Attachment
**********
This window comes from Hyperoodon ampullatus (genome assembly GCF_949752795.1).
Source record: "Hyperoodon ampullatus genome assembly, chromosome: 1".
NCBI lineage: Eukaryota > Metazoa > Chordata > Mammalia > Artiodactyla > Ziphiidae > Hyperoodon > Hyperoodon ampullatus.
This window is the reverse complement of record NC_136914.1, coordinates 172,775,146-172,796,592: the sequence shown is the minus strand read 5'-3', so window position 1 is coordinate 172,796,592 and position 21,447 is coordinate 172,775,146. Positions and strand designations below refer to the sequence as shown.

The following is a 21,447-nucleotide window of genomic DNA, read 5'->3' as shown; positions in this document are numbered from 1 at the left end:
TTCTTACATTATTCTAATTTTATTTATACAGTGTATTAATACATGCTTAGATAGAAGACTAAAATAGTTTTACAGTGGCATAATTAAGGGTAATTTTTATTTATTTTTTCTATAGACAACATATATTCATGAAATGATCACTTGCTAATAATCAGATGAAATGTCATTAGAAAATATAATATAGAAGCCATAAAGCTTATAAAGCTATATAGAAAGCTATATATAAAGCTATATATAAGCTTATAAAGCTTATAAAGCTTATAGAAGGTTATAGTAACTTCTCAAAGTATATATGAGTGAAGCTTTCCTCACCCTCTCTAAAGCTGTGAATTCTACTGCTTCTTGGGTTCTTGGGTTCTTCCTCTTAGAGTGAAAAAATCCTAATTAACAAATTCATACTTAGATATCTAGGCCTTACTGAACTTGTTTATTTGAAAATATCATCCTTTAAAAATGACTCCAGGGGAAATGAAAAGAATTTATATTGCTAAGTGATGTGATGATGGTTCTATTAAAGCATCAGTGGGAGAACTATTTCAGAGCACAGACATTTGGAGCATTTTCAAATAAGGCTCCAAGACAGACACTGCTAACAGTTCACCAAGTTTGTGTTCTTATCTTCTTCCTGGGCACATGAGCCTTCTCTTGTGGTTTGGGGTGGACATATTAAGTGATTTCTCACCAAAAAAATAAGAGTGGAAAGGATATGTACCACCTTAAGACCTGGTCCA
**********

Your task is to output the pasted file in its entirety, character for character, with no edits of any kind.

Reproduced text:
This window comes from Hyperoodon ampullatus (genome assembly GCF_949752795.1).
Source record: "Hyperoodon ampullatus genome assembly, chromosome: 1".
NCBI lineage: Eukaryota > Metazoa > Chordata > Mammalia > Artiodactyla > Ziphiidae > Hyperoodon > Hyperoodon ampullatus.
This window is the reverse complement of record NC_136914.1, coordinates 172,775,146-172,796,592: the sequence shown is the minus strand read 5'-3', so window position 1 is coordinate 172,796,592 and position 21,447 is coordinate 172,775,146. Positions and strand designations below refer to the sequence as shown.

The following is a 21,447-nucleotide window of genomic DNA, read 5'->3' as shown; positions in this document are numbered from 1 at the left end:
TTCTTACATTATTCTAATTTTATTTATACAGTGTATTAATACATGCTTAGATAGAAGACTAAAATAGTTTTACAGTGGCATAATTAAGGGTAATTTTTATTTATTTTTTCTATAGACAACATATATTCATGAAATGATCACTTGCTAATAATCAGATGAAATGTCATTAGAAAATATAATATAGAAGCCATAAAGCTTATAAAGCTATATAGAAAGCTATATATAAAGCTATATATAAGCTTATAAAGCTTATAAAGCTTATAGAAGGTTATAGTAACTTCTCAAAGTATATATGAGTGAAGCTTTCCTCACCCTCTCTAAAGCTGTGAATTCTACTGCTTCTTGGGTTCTTGGGTTCTTCCTCTTAGAGTGAAAAAATCCTAATTAACAAATTCATACTTAGATATCTAGGCCTTACTGAACTTGTTTATTTGAAAATATCATCCTTTAAAAATGACTCCAGGGGAAATGAAAAGAATTTATATTGCTAAGTGATGTGATGATGGTTCTATTAAAGCATCAGTGGGAGAACTATTTCAGAGCACAGACATTTGGAGCATTTTCAAATAAGGCTCCAAGACAGACACTGCTAACAGTTCACCAAGTTTGTGTTCTTATCTTCTTCCTGGGCACATGAGCCTTCTCTTGTGGTTTGGGGTGGACATATTAAGTGATTTCTCACCAAAAAAATAAGAGTGGAAAGGATATGTACCACCTTAAGACCTGGTCCA